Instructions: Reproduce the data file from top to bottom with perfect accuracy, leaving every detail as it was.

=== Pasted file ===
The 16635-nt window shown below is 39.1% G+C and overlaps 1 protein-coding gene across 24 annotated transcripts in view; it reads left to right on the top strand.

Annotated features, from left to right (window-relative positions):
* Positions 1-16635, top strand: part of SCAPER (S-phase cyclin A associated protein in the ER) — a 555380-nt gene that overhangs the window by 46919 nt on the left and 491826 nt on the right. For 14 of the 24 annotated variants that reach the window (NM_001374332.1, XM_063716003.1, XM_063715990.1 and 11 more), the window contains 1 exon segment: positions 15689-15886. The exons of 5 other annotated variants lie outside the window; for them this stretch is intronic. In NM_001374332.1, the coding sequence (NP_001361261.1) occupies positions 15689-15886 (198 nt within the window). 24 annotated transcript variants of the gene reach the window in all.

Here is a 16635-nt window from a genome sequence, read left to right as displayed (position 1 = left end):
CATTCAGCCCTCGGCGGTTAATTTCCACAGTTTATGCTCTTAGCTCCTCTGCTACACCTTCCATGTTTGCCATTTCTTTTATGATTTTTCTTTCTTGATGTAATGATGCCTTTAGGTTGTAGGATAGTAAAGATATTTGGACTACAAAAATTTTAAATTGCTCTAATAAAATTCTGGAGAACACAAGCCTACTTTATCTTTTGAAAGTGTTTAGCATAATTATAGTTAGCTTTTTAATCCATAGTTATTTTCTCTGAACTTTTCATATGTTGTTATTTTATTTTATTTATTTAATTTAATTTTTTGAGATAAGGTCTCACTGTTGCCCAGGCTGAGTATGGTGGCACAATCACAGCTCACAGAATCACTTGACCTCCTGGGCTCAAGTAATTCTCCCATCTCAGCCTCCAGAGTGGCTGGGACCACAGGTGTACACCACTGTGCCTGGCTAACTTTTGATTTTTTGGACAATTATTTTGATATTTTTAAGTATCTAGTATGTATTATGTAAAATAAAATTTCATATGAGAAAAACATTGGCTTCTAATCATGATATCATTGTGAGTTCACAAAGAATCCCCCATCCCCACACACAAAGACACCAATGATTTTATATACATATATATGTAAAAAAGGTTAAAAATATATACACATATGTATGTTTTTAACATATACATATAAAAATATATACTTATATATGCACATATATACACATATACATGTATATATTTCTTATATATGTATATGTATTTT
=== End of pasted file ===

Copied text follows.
The 16635-nt window shown below is 39.1% G+C and overlaps 1 protein-coding gene across 24 annotated transcripts in view; it reads left to right on the top strand.

Annotated features, from left to right (window-relative positions):
* Positions 1-16635, top strand: part of SCAPER (S-phase cyclin A associated protein in the ER) — a 555380-nt gene that overhangs the window by 46919 nt on the left and 491826 nt on the right. For 14 of the 24 annotated variants that reach the window (NM_001374332.1, XM_063716003.1, XM_063715990.1 and 11 more), the window contains 1 exon segment: positions 15689-15886. The exons of 5 other annotated variants lie outside the window; for them this stretch is intronic. In NM_001374332.1, the coding sequence (NP_001361261.1) occupies positions 15689-15886 (198 nt within the window). 24 annotated transcript variants of the gene reach the window in all.

Here is a 16635-nt window from a genome sequence, read left to right as displayed (position 1 = left end):
CATTCAGCCCTCGGCGGTTAATTTCCACAGTTTATGCTCTTAGCTCCTCTGCTACACCTTCCATGTTTGCCATTTCTTTTATGATTTTTCTTTCTTGATGTAATGATGCCTTTAGGTTGTAGGATAGTAAAGATATTTGGACTACAAAAATTTTAAATTGCTCTAATAAAATTCTGGAGAACACAAGCCTACTTTATCTTTTGAAAGTGTTTAGCATAATTATAGTTAGCTTTTTAATCCATAGTTATTTTCTCTGAACTTTTCATATGTTGTTATTTTATTTTATTTATTTAATTTAATTTTTTGAGATAAGGTCTCACTGTTGCCCAGGCTGAGTATGGTGGCACAATCACAGCTCACAGAATCACTTGACCTCCTGGGCTCAAGTAATTCTCCCATCTCAGCCTCCAGAGTGGCTGGGACCACAGGTGTACACCACTGTGCCTGGCTAACTTTTGATTTTTTGGACAATTATTTTGATATTTTTAAGTATCTAGTATGTATTATGTAAAATAAAATTTCATATGAGAAAAACATTGGCTTCTAATCATGATATCATTGTGAGTTCACAAAGAATCCCCCATCCCCACACACAAAGACACCAATGATTTTATATACATATATATGTAAAAAAGGTTAAAAATATATACACATATGTATGTTTTTAACATATACATATAAAAATATATACTTATATATGCACATATATACACATATACATGTATATATTTCTTATATATGTATATGTATTTT